used to give a number or an amount that is more accurate than one previously mentionedHe believes the figure should be more like $10 million.
more like (it)(informal)1 better; more acceptableThis is more like it! Real food—not that canned muck.2 used to give what you think is a better description of somethingJust talking? Arguing more like it.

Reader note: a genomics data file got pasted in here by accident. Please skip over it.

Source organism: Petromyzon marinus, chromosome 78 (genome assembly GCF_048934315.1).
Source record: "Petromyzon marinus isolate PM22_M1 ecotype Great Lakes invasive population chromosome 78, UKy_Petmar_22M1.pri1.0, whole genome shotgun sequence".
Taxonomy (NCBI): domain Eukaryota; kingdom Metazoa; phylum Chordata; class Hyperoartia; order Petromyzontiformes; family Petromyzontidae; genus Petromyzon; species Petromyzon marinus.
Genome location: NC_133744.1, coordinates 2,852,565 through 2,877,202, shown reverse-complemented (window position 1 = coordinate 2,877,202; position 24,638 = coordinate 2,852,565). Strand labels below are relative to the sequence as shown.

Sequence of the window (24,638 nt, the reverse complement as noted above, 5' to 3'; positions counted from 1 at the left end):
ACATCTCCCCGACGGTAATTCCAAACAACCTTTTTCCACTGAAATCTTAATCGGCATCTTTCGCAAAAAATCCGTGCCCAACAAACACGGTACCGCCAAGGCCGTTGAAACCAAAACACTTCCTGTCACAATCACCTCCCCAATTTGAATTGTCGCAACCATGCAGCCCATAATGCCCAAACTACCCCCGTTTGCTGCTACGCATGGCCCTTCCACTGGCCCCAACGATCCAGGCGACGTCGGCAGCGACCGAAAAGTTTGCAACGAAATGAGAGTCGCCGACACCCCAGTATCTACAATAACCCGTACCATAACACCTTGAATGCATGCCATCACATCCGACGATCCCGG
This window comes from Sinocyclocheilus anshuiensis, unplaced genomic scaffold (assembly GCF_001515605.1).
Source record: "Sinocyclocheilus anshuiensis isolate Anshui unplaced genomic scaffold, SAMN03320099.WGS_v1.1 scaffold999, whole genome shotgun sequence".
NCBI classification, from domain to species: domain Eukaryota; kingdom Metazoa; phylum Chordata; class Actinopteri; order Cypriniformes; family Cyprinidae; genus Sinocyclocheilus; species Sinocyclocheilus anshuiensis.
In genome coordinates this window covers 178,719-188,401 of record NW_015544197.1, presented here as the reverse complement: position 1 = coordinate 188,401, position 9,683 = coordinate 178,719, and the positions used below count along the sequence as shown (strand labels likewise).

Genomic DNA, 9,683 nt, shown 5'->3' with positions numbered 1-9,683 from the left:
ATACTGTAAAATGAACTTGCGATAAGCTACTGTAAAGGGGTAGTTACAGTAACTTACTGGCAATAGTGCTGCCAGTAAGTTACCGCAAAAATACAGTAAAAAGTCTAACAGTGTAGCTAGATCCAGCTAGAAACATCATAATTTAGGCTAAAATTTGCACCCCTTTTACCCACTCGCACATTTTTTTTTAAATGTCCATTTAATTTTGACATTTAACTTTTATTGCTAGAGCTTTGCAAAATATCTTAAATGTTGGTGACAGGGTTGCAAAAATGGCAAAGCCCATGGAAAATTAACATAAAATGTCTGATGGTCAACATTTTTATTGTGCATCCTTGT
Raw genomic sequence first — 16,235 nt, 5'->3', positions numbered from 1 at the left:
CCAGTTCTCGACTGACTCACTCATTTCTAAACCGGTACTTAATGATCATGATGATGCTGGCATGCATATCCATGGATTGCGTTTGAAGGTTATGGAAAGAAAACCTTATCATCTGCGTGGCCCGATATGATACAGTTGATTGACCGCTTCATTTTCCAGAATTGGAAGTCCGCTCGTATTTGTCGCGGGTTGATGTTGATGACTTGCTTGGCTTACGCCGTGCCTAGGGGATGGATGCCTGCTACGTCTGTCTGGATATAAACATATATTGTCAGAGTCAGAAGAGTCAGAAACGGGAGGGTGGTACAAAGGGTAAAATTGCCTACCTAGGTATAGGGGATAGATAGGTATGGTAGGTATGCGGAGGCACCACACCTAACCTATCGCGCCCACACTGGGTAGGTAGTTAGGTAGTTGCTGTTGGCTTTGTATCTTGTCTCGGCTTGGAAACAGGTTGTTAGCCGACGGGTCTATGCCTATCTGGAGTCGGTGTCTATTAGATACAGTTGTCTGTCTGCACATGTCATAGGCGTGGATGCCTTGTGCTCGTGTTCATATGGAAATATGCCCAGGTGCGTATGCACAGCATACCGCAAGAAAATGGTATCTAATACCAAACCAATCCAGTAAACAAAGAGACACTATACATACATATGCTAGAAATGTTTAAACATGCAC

Usage note: similarlyMaking comparisonsThis chart provides a comparison of the ways that teenage boys and girls in the UK spend their free time.In many cases, the results for boys and girls are virtually the same/identical.In many cases, the results for boys are virtually the same as/identical to the results for girls.Both boys and girls spend the bulk of their free time with friends.Most of the boys do more than two hours of sport a week, as do many of the girls.Like many of the girls, most of the boys spend a large part of their free time using the Internet.The girls particularly enjoy using social networking websites.Similarly, nearly all the boys said they spent at least two to three hours a week on these sites. Language Banks at contrast, illustrate, proportion, surprisingUsage note: as / likeYou can use both as and like to say that things are similar.Like is a preposition and is used before nouns and pronouns:He has blue eyes like me.As is a conjunction and an adverb and is used before a clause, another adverb or a clause beginning with a preposition:She enjoys all kinds of music, as I do. ◇ Repeat these five steps, as in the last exercise.In informal English like is frequently used as a conjunction or an adverb instead of as:Nobody understands him like I do. ◇ I don’t want to upset him again like before. It is also used instead of as if:It looks like we’re going to be late. These uses of like are common but are not considered correct in formal written English.You will find more help on the use of as and like in the entries for particular verbs, such as act, behave, etc.